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out of sorts

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Irritable, grouchy, as in Don't ask him today—he's out of sorts. This expression also implies that one's poor spirits result from feeling slightly ill. [Early 1600s] The synonym out of humor, on the other hand, used more in Britain than America, simply means “ill-tempered” or “irritable.” [Mid-1600s]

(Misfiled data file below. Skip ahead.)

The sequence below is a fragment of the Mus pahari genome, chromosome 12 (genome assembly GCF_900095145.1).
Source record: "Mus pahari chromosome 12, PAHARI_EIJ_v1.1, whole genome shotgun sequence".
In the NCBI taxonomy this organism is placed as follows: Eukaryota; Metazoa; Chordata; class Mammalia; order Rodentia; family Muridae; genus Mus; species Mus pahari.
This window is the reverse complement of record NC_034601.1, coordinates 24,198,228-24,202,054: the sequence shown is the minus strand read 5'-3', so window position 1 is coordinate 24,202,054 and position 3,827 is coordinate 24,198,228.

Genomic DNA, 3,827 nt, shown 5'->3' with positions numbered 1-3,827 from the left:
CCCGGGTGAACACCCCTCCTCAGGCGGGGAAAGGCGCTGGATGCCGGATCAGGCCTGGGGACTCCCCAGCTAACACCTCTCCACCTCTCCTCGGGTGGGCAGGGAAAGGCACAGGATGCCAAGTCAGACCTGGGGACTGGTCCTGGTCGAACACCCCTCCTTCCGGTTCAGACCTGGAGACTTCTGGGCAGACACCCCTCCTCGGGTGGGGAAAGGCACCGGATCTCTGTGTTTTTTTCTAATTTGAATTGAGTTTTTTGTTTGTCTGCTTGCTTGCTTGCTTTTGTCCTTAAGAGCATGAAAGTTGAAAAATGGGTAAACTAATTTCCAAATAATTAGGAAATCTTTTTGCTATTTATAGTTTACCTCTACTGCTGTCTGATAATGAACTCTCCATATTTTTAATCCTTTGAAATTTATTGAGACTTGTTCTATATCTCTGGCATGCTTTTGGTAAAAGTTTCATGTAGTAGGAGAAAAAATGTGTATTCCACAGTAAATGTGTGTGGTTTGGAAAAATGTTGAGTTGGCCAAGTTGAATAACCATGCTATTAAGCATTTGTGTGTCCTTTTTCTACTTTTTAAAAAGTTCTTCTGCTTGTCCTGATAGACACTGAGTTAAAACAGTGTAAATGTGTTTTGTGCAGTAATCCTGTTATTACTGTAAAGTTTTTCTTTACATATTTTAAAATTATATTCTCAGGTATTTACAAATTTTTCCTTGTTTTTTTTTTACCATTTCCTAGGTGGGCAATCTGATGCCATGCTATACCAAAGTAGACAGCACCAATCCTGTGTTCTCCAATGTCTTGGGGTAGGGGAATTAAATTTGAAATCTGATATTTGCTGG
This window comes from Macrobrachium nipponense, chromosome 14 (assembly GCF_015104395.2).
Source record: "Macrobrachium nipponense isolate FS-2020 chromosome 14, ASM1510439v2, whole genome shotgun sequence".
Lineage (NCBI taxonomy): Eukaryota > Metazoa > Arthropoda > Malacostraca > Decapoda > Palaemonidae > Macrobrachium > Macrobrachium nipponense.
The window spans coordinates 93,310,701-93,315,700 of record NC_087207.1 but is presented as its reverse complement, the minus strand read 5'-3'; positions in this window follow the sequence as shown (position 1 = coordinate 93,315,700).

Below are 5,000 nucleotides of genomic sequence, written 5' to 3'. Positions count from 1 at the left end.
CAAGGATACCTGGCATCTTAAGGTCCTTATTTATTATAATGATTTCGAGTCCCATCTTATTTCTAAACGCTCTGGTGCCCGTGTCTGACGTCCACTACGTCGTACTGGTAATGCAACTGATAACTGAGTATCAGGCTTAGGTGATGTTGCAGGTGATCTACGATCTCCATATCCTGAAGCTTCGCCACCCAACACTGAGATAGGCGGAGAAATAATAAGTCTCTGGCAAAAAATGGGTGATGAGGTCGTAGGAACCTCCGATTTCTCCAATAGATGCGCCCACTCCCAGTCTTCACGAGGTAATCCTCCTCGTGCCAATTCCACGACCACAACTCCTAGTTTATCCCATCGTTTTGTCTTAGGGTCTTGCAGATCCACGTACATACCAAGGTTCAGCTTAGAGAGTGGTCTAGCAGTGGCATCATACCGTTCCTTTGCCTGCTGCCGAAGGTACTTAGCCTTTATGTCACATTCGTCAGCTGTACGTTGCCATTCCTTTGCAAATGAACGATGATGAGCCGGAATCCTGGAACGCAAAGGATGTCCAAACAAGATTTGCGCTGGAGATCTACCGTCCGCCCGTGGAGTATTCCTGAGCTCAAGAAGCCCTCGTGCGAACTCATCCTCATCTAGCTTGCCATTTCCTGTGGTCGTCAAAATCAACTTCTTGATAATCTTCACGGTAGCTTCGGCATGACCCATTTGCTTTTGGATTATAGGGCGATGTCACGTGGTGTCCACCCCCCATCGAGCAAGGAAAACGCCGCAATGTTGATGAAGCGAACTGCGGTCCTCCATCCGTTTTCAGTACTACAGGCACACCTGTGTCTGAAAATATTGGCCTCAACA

QUIZ
SHALL WE PLAY A "SHALL" VS. "SHOULD" CHALLENGE?
Should you take this quiz on “shall” versus “should”? It should prove to be a quick challenge!
Question 1 of 6
Which form is used to state an obligation or duty someone has?
The American Heritage® Idioms Dictionary Copyright © 2002, 2001, 1995 by Houghton Mifflin Harcourt Publishing Company. Published by Houghton Mifflin Harcourt Publishing Company.

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